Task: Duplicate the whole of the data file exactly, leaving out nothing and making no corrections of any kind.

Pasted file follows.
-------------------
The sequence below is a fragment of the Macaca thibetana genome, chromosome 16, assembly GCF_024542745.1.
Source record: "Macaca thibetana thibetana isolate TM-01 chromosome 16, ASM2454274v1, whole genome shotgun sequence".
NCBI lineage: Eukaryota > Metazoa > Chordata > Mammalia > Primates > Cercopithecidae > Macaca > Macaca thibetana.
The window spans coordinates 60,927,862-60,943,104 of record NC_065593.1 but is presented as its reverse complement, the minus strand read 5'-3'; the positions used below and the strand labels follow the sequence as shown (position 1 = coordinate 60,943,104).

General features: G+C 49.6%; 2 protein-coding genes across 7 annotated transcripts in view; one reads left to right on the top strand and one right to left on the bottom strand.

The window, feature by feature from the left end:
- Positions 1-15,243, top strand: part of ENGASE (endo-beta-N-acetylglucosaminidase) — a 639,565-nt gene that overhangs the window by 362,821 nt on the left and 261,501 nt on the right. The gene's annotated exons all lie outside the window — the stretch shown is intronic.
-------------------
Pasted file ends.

The sequence below is a fragment of the Macaca thibetana genome, chromosome 16, assembly GCF_024542745.1.
Source record: "Macaca thibetana thibetana isolate TM-01 chromosome 16, ASM2454274v1, whole genome shotgun sequence".
NCBI lineage: Eukaryota > Metazoa > Chordata > Mammalia > Primates > Cercopithecidae > Macaca > Macaca thibetana.
The window spans coordinates 60,927,862-60,943,104 of record NC_065593.1 but is presented as its reverse complement, the minus strand read 5'-3'; the positions used below and the strand labels follow the sequence as shown (position 1 = coordinate 60,943,104).

General features: G+C 49.6%; 2 protein-coding genes across 7 annotated transcripts in view; one reads left to right on the top strand and one right to left on the bottom strand.

The window, feature by feature from the left end:
- Positions 1-15,243, top strand: part of ENGASE (endo-beta-N-acetylglucosaminidase) — a 639,565-nt gene that overhangs the window by 362,821 nt on the left and 261,501 nt on the right. The gene's annotated exons all lie outside the window — the stretch shown is intronic.